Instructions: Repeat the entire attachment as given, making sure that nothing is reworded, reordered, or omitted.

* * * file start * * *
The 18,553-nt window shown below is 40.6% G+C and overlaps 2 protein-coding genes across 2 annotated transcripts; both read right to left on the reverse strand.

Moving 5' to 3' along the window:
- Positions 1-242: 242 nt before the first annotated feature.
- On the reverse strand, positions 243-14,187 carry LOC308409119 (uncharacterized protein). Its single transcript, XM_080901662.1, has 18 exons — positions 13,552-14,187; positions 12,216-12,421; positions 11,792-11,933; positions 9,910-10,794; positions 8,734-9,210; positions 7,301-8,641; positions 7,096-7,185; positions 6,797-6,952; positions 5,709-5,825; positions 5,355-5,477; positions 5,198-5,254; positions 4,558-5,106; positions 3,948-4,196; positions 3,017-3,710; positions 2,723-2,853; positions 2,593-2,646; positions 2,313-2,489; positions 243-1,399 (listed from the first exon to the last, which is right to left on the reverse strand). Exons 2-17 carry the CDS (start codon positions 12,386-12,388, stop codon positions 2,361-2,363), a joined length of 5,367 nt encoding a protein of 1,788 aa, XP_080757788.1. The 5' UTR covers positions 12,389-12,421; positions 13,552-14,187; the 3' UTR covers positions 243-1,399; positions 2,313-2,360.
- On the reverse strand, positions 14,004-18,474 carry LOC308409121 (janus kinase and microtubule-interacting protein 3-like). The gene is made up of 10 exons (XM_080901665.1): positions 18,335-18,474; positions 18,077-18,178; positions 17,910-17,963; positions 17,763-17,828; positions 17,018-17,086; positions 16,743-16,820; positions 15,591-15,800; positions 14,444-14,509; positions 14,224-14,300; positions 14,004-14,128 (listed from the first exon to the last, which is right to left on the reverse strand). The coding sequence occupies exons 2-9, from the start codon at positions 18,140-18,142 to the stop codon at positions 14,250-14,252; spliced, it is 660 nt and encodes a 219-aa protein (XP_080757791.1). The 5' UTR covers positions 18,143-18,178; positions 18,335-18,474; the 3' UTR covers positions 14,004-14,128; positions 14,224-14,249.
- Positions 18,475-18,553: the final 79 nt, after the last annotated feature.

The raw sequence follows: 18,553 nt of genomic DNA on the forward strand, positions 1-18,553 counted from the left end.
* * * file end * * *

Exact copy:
The 18,553-nt window shown below is 40.6% G+C and overlaps 2 protein-coding genes across 2 annotated transcripts; both read right to left on the reverse strand.

Moving 5' to 3' along the window:
- Positions 1-242: 242 nt before the first annotated feature.
- On the reverse strand, positions 243-14,187 carry LOC308409119 (uncharacterized protein). Its single transcript, XM_080901662.1, has 18 exons — positions 13,552-14,187; positions 12,216-12,421; positions 11,792-11,933; positions 9,910-10,794; positions 8,734-9,210; positions 7,301-8,641; positions 7,096-7,185; positions 6,797-6,952; positions 5,709-5,825; positions 5,355-5,477; positions 5,198-5,254; positions 4,558-5,106; positions 3,948-4,196; positions 3,017-3,710; positions 2,723-2,853; positions 2,593-2,646; positions 2,313-2,489; positions 243-1,399 (listed from the first exon to the last, which is right to left on the reverse strand). Exons 2-17 carry the CDS (start codon positions 12,386-12,388, stop codon positions 2,361-2,363), a joined length of 5,367 nt encoding a protein of 1,788 aa, XP_080757788.1. The 5' UTR covers positions 12,389-12,421; positions 13,552-14,187; the 3' UTR covers positions 243-1,399; positions 2,313-2,360.
- On the reverse strand, positions 14,004-18,474 carry LOC308409121 (janus kinase and microtubule-interacting protein 3-like). The gene is made up of 10 exons (XM_080901665.1): positions 18,335-18,474; positions 18,077-18,178; positions 17,910-17,963; positions 17,763-17,828; positions 17,018-17,086; positions 16,743-16,820; positions 15,591-15,800; positions 14,444-14,509; positions 14,224-14,300; positions 14,004-14,128 (listed from the first exon to the last, which is right to left on the reverse strand). The coding sequence occupies exons 2-9, from the start codon at positions 18,140-18,142 to the stop codon at positions 14,250-14,252; spliced, it is 660 nt and encodes a 219-aa protein (XP_080757791.1). The 5' UTR covers positions 18,143-18,178; positions 18,335-18,474; the 3' UTR covers positions 14,004-14,128; positions 14,224-14,249.
- Positions 18,475-18,553: the final 79 nt, after the last annotated feature.

The raw sequence follows: 18,553 nt of genomic DNA on the forward strand, positions 1-18,553 counted from the left end.